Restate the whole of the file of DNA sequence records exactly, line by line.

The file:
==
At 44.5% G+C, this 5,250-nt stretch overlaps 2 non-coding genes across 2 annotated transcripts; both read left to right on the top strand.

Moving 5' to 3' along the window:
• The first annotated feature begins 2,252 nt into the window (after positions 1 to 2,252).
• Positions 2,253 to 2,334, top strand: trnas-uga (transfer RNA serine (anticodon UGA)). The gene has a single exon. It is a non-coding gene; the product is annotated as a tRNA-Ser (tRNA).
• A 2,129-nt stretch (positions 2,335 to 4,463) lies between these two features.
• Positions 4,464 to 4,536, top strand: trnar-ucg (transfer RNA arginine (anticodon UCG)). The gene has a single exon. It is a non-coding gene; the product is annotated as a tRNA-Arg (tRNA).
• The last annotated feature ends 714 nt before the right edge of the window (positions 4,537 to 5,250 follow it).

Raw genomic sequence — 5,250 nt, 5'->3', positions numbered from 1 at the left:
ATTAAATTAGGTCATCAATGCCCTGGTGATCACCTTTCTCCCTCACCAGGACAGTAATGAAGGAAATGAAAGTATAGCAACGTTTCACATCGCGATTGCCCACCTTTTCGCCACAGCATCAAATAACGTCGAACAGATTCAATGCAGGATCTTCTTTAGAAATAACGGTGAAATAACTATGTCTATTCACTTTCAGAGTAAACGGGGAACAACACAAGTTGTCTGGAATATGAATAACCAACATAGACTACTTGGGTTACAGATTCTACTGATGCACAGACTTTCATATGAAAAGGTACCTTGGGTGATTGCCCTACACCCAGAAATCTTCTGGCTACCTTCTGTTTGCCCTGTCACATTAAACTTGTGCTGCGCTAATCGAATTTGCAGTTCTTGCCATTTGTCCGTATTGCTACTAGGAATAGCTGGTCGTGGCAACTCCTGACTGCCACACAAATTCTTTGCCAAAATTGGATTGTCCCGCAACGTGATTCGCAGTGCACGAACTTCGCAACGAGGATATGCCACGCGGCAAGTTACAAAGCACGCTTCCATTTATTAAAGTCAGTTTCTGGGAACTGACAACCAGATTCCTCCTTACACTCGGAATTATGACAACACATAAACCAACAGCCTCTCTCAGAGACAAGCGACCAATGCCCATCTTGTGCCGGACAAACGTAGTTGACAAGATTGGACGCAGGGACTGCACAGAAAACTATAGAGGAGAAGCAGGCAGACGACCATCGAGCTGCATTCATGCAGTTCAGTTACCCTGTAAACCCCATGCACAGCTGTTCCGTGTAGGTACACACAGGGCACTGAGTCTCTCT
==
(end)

At 44.5% G+C, this 5,250-nt stretch overlaps 2 non-coding genes across 2 annotated transcripts; both read left to right on the top strand.

Moving 5' to 3' along the window:
• The first annotated feature begins 2,252 nt into the window (after positions 1 to 2,252).
• Positions 2,253 to 2,334, top strand: trnas-uga (transfer RNA serine (anticodon UGA)). The gene has a single exon. It is a non-coding gene; the product is annotated as a tRNA-Ser (tRNA).
• A 2,129-nt stretch (positions 2,335 to 4,463) lies between these two features.
• Positions 4,464 to 4,536, top strand: trnar-ucg (transfer RNA arginine (anticodon UCG)). The gene has a single exon. It is a non-coding gene; the product is annotated as a tRNA-Arg (tRNA).
• The last annotated feature ends 714 nt before the right edge of the window (positions 4,537 to 5,250 follow it).

Raw genomic sequence — 5,250 nt, 5'->3', positions numbered from 1 at the left:
ATTAAATTAGGTCATCAATGCCCTGGTGATCACCTTTCTCCCTCACCAGGACAGTAATGAAGGAAATGAAAGTATAGCAACGTTTCACATCGCGATTGCCCACCTTTTCGCCACAGCATCAAATAACGTCGAACAGATTCAATGCAGGATCTTCTTTAGAAATAACGGTGAAATAACTATGTCTATTCACTTTCAGAGTAAACGGGGAACAACACAAGTTGTCTGGAATATGAATAACCAACATAGACTACTTGGGTTACAGATTCTACTGATGCACAGACTTTCATATGAAAAGGTACCTTGGGTGATTGCCCTACACCCAGAAATCTTCTGGCTACCTTCTGTTTGCCCTGTCACATTAAACTTGTGCTGCGCTAATCGAATTTGCAGTTCTTGCCATTTGTCCGTATTGCTACTAGGAATAGCTGGTCGTGGCAACTCCTGACTGCCACACAAATTCTTTGCCAAAATTGGATTGTCCCGCAACGTGATTCGCAGTGCACGAACTTCGCAACGAGGATATGCCACGCGGCAAGTTACAAAGCACGCTTCCATTTATTAAAGTCAGTTTCTGGGAACTGACAACCAGATTCCTCCTTACACTCGGAATTATGACAACACATAAACCAACAGCCTCTCTCAGAGACAAGCGACCAATGCCCATCTTGTGCCGGACAAACGTAGTTGACAAGATTGGACGCAGGGACTGCACAGAAAACTATAGAGGAGAAGCAGGCAGACGACCATCGAGCTGCATTCATGCAGTTCAGTTACCCTGTAAACCCCATGCACAGCTGTTCCGTGTAGGTACACACAGGGCACTGAGTCTCTCT